Blockchain and the Future of Healthcare
By Rick Meeske, Senior, Advisory Services
2017 was a breakthrough year for blockchain, although this didn’t become evident until late in the year when the market for cryptocurrencies suddenly heated up. What most people heard about was the rise of Bitcoin, the mysterious cryptocurrency that made overnight millionaires. And while Bitcoin was making headlines, the technology pushing Bitcoin ahead was blockchain.
So what is blockchain and how is this digital phenomenon relevant to healthcare? Blockchain is a decentralized, vast database of both publicly and privately distributed ledgers (blocks), with each block containing specific, encrypted information. Each block contains a specific timestamp and link to a previous block, resulting in a chain of blocks…or blockchain. Once a block is recorded and authenticated, it is permanent and cannot be changed without altering the previous blocks related to that block, making it nearly impossible to change the information contained in an established block.
To date, blockchain has primarily been used in the financial sector, as investors have been trading cryptocurrencies for several years now. But the benefits of blockchain are starting to be realized and utilized in other sectors such as Healthcare, Real Estate, Media, Transportation, and Legal. Currently, numerous healthcare companies are working on platforms based on blockchain technology that look to revolutionize the industry. In the near future, there will be several use cases for blockchain, four of the biggest ones being:
- Data Interoperability.
- Data Security.
- Staff Efficiency.
- Payment Automation.
Data Interoperability is the exchange and use of information from one system to another, regardless of the initial technology that the individual systems are built on; for example, the ability for a Gmail user to send emails to a Yahoo user. Imagine a more streamlined and secure data exchange from a hospital to a nursing facility, or a small physician’s office to a hospital, without having to go through an intermediary. Interoperability covers health and patient information, clinical data, as well as financial data. The increase in interoperability would improve access to health data, as well as improve the quality and safety for patients to maintain and provide their information to healthcare providers. Providers would consequently be able to improve their data systems as well as their data collection, enabling greater statistical and financial analysis.
Data Security was one of the biggest concerns in healthcare in 2017. According to a healthit.gov report, the number of individuals affected by protected health information breaches from 2010 – 2015 climbed from approximately 5 million to 112 million. Currently in 2018, more than 375, 000 individuals have already been impacted by data breaches, according to the Department of Health and Human Services (HHS). Not only is a patient’s data and identity at stake, so are millions of dollars in damages that come along with each of these data breaches, not to mention the fines associated with Health Insurance Portability and Accountability Act (HIPAA) violations. Companies are working on platforms using blockchain that will greatly reduce the risk of breaches by allowing patients to have control of their information and be able to assign permission for providers to access the encrypted information.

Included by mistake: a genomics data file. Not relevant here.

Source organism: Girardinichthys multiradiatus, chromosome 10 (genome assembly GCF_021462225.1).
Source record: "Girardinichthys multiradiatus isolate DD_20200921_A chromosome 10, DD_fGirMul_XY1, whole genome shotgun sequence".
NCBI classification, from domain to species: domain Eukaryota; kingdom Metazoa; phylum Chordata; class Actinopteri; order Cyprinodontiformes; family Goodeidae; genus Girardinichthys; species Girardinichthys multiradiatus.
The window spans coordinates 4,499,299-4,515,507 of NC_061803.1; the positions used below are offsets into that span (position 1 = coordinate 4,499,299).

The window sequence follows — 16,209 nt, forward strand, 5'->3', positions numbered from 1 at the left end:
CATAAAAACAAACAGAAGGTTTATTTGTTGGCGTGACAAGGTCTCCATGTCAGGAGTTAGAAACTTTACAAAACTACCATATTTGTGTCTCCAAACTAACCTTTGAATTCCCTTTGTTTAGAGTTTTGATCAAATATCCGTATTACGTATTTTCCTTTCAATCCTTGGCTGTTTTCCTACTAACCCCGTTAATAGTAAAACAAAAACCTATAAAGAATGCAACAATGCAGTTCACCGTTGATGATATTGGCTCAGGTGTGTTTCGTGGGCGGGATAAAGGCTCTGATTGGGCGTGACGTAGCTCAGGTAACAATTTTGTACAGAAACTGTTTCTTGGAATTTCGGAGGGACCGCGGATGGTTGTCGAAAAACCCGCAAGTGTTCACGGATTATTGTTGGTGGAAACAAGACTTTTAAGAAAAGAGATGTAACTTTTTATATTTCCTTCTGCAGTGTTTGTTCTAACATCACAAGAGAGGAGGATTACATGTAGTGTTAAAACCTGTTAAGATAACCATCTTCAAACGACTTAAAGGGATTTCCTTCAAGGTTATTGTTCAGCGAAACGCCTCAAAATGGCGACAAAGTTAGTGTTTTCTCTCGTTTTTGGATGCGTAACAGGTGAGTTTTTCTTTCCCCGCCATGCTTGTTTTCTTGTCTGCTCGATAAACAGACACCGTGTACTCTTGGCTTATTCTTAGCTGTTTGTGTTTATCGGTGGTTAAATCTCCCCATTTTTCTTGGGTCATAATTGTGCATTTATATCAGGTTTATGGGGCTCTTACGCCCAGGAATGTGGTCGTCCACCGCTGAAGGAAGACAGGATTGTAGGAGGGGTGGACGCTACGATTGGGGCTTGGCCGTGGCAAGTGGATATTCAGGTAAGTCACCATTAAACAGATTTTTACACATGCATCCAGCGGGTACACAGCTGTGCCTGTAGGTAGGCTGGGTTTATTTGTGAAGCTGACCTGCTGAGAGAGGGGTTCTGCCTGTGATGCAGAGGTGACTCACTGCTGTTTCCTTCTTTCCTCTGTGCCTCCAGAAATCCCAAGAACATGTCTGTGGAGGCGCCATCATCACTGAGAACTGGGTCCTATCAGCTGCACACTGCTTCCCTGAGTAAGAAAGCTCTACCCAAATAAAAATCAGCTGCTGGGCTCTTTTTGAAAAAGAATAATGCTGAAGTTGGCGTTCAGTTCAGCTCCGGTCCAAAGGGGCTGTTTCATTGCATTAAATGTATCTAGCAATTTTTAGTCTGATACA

Blockchain will also provide the ability to quickly share and validate a patient’s medical history. The ability to access this information will save valuable time for virtually every department within a healthcare facility. Billing departments can gather and authorize insurance and billing information instantaneously, admissions and social service staff can pre-screen and verify patient demographic information within seconds of receiving a referral, and physicians and nursing staff will have vital and accurate health information at their fingertips as soon as the patient arrives at their facility, whether it is an Emergency Department at a hospital or a new admission in a nursing facility. The reduction in staff hours performing routine duties like pre-screens and data entry will help save providers money in the long-term and enable staff to devote more time to direct patient care.
Another big impact that blockchain will have on healthcare will be on payment automation and reduced reliance on fiscal intermediaries (FI). The ability for a healthcare provider to utilize blockchain technology for payment automation, as well as contracting, will lower staffing costs and decrease the time from claim submission to payment. Additionally, any payment that is processed will be locked into the chain, and any disputes over payment can be easily resolved.
While blockchain technology is still in its beginning stages, it will prove to play a major role in revolutionizing how healthcare data is transferred, stored and utilized. As you are reading this, companies are rapidly working to create new platforms, hoping to get them released for use within the next 6-12 months. Providers looking to implement these new systems will soon reap the benefits of greater staff efficiency, greater data security and access to patient information, and more timely payments.
For questions or comments please contact Marcum LLP for further assistance.